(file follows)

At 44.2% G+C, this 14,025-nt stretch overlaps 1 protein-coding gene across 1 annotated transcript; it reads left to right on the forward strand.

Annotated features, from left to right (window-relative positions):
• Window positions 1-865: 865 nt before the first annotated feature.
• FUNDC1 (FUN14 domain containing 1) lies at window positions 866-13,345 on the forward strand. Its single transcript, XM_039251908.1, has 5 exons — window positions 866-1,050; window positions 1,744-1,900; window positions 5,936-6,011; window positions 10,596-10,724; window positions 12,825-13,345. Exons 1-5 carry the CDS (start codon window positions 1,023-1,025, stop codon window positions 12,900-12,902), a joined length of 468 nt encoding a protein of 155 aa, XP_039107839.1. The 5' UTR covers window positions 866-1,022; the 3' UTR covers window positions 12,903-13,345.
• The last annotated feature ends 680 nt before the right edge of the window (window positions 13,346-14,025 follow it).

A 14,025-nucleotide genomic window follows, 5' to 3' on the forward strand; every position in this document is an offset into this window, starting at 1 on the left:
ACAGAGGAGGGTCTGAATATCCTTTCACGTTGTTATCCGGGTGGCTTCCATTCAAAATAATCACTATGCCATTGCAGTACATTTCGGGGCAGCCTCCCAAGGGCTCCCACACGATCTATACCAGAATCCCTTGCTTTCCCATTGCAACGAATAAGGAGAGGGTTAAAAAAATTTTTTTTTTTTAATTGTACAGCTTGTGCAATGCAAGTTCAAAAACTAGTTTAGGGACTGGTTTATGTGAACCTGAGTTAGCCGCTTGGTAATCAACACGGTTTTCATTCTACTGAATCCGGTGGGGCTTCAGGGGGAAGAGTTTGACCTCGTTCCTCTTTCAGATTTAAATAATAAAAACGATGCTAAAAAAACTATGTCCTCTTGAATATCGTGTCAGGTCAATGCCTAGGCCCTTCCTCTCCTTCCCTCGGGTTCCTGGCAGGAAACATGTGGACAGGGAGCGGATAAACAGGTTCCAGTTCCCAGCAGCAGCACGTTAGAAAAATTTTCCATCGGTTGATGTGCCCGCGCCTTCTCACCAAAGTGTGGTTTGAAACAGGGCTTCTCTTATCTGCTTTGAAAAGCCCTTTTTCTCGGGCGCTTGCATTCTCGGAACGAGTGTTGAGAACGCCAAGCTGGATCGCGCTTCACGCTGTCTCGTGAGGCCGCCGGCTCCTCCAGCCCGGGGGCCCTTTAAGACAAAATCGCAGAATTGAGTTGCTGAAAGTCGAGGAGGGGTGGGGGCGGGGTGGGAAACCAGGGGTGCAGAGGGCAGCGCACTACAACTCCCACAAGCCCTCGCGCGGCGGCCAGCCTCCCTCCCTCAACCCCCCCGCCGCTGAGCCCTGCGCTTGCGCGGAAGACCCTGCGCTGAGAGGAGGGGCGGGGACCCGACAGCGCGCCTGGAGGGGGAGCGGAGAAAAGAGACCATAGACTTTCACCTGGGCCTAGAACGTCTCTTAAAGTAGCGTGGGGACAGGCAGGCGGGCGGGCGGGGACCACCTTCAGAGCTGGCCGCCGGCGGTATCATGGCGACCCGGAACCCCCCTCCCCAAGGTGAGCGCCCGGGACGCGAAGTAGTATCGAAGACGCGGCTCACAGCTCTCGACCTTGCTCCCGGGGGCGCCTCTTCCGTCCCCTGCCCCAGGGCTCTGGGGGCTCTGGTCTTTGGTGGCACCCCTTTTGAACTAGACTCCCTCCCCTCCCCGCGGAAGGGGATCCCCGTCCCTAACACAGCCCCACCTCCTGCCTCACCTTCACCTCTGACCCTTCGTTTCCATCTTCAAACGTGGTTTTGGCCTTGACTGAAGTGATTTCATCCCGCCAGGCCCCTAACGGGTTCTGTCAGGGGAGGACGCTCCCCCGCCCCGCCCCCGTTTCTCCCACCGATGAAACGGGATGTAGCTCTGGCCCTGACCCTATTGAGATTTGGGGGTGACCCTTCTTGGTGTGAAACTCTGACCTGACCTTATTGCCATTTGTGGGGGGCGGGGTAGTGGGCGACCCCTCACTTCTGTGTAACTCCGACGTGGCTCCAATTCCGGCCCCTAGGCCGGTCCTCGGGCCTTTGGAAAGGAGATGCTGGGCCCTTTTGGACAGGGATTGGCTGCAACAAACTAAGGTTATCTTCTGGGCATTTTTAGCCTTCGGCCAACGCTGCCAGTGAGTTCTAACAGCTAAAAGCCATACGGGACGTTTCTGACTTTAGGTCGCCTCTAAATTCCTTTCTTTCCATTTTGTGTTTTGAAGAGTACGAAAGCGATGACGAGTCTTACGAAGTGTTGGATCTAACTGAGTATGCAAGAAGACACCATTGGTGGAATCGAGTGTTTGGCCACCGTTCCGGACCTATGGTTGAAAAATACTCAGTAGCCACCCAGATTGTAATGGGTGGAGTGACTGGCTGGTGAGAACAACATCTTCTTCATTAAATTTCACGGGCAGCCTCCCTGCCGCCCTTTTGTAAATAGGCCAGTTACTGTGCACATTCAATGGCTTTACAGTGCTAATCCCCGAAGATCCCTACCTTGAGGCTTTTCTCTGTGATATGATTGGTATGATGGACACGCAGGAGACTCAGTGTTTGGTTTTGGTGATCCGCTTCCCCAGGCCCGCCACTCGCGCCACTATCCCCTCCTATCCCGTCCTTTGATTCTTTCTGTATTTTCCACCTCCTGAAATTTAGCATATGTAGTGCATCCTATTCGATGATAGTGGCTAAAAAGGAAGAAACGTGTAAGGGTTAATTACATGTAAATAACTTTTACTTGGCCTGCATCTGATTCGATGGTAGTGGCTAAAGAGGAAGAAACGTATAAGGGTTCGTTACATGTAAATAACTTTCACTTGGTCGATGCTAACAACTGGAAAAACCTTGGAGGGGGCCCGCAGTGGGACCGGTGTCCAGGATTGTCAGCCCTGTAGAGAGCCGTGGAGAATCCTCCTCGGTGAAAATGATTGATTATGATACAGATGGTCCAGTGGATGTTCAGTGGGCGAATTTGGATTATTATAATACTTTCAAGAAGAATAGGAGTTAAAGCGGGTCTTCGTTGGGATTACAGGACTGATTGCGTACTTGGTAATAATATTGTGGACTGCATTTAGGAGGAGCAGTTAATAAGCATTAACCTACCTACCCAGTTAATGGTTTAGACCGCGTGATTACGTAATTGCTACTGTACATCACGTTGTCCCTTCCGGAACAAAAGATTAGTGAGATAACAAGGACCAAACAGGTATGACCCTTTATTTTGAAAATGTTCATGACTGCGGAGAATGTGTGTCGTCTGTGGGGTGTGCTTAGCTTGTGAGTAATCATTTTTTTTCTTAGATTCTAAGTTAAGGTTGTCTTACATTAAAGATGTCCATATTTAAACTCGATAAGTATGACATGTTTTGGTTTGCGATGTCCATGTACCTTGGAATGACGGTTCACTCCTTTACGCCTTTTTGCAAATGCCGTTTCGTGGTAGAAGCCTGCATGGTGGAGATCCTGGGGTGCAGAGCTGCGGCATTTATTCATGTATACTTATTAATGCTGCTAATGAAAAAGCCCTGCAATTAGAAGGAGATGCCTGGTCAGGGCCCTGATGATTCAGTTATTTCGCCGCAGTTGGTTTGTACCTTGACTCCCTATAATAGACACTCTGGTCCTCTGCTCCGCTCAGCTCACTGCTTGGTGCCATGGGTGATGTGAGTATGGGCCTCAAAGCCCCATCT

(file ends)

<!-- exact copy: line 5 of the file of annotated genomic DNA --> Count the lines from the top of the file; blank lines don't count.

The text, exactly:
• The last annotated feature ends 680 nt before the right edge of the window (window positions 13,346-14,025 follow it).